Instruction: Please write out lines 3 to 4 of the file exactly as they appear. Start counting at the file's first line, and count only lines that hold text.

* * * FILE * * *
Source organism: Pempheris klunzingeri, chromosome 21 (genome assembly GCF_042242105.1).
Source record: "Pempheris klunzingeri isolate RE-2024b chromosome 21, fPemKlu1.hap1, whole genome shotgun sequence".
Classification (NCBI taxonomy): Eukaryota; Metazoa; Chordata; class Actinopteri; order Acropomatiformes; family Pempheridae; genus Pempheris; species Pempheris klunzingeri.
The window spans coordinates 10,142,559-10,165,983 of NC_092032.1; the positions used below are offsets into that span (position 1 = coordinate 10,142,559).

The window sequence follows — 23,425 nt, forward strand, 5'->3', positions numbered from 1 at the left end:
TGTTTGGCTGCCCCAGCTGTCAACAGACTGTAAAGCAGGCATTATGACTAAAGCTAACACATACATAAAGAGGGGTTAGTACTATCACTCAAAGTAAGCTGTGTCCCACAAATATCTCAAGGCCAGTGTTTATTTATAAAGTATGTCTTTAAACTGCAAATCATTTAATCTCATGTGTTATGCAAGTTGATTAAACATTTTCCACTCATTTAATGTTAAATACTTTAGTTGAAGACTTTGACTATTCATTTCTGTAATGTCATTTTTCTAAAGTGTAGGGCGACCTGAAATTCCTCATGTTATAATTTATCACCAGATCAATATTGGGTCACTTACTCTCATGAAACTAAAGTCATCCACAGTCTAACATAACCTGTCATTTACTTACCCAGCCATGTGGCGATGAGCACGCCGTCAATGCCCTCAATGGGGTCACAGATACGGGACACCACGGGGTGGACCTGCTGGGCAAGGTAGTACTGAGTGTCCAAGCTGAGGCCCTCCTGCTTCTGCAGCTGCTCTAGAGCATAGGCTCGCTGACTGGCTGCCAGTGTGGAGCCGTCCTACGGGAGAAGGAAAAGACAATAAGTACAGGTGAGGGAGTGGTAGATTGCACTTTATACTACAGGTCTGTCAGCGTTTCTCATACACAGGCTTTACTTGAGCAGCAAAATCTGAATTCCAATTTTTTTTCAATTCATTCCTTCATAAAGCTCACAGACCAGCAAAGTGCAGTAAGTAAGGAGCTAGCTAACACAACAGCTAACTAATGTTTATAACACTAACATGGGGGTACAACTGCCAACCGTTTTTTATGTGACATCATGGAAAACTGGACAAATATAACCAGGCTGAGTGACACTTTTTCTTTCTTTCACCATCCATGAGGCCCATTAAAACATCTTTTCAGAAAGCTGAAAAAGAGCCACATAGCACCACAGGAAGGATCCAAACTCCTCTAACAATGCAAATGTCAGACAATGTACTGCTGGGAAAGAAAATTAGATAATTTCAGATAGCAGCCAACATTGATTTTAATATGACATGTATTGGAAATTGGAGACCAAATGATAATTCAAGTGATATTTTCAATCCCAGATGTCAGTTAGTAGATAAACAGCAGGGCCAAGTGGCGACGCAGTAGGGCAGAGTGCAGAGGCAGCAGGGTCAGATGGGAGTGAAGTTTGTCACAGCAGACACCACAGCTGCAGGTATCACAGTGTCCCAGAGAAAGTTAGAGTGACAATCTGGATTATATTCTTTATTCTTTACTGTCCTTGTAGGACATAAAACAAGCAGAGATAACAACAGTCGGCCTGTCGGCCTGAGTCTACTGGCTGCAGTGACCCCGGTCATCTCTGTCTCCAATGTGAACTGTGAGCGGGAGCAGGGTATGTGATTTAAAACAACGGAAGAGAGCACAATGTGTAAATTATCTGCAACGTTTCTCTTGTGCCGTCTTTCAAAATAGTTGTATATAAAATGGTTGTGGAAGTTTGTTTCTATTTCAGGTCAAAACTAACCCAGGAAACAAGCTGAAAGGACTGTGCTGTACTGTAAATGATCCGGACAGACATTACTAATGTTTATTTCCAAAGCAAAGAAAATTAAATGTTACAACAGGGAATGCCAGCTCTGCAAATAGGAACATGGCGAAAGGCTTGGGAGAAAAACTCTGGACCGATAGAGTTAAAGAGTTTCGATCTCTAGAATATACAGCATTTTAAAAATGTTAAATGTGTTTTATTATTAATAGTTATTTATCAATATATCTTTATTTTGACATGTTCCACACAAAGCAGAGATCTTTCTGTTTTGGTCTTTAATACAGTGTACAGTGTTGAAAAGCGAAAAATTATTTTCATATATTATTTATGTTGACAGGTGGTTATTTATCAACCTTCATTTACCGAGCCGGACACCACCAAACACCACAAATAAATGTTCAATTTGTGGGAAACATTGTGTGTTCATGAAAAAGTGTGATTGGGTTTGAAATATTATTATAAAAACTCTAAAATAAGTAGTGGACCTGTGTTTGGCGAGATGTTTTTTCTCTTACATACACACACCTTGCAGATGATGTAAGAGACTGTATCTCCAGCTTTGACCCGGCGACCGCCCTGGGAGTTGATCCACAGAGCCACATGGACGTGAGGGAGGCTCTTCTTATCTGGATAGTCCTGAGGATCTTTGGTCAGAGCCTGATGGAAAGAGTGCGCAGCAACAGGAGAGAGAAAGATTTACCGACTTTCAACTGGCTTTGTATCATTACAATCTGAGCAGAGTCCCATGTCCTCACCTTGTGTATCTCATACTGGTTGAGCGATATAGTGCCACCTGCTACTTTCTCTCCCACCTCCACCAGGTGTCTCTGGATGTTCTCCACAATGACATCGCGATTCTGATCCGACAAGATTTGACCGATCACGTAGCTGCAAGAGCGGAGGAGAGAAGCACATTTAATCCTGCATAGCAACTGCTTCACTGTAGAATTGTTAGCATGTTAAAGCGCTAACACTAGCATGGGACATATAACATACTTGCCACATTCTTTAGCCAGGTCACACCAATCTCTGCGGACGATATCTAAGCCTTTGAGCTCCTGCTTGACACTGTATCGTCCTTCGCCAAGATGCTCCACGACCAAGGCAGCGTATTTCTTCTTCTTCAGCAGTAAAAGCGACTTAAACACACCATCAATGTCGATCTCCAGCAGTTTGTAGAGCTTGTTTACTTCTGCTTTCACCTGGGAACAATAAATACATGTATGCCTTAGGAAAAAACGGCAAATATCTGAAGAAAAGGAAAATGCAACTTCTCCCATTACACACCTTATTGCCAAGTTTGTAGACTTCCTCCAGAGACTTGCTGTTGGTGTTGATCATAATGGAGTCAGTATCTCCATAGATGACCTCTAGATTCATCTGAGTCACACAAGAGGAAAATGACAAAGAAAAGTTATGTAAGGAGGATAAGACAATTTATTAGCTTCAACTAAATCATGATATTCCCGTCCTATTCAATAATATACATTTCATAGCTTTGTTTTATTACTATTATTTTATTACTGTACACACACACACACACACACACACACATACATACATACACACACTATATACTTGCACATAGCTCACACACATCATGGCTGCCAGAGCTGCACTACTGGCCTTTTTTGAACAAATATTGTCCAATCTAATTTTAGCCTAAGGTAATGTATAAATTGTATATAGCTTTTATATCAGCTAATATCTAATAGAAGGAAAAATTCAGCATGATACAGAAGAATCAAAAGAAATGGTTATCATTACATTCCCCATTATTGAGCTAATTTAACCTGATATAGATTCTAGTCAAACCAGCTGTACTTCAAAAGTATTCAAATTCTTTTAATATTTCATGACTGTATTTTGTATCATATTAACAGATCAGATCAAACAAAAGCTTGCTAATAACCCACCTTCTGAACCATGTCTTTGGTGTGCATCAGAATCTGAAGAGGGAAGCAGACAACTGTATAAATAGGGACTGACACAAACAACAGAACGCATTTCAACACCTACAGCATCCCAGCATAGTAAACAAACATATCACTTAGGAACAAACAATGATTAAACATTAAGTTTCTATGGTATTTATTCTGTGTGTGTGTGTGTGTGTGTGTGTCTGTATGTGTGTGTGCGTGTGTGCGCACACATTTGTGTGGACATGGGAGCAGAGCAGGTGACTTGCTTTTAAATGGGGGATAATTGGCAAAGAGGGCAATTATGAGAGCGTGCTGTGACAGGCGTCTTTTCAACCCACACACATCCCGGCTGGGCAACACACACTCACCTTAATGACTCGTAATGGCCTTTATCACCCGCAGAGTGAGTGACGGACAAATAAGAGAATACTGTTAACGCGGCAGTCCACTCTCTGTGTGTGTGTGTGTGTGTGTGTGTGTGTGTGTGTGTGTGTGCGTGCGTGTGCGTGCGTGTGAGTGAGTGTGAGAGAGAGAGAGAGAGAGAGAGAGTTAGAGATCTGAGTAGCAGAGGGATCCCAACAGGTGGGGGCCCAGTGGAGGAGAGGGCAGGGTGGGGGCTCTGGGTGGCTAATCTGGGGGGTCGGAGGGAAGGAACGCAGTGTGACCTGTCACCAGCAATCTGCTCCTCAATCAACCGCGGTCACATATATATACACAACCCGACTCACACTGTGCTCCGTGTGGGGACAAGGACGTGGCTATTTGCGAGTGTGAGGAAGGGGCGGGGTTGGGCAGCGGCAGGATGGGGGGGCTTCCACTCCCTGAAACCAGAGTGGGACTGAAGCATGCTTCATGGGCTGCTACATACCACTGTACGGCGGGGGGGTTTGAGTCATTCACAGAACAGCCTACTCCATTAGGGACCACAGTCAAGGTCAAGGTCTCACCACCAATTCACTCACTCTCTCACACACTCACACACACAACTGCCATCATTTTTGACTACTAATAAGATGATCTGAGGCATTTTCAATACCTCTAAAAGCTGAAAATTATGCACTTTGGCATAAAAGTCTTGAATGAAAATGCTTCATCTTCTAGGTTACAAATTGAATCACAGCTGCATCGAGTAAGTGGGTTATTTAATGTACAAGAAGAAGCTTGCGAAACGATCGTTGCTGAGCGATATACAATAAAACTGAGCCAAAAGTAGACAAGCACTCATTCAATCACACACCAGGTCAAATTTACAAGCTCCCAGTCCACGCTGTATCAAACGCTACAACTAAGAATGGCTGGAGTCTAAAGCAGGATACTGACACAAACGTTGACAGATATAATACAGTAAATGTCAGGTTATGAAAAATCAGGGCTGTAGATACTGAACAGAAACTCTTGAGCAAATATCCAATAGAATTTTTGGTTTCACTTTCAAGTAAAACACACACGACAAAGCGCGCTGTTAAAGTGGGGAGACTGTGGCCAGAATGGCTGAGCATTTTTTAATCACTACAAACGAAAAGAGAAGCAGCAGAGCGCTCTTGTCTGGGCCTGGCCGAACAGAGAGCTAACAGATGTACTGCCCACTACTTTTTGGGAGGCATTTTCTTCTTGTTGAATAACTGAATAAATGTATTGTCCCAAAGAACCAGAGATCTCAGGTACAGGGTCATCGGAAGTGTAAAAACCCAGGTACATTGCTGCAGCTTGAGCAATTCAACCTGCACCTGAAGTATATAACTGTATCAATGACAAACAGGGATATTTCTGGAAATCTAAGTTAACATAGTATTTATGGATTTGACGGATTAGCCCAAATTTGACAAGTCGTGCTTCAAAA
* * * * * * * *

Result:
Classification (NCBI taxonomy): Eukaryota; Metazoa; Chordata; class Actinopteri; order Acropomatiformes; family Pempheridae; genus Pempheris; species Pempheris klunzingeri.
The window spans coordinates 10,142,559-10,165,983 of NC_092032.1; the positions used below are offsets into that span (position 1 = coordinate 10,142,559).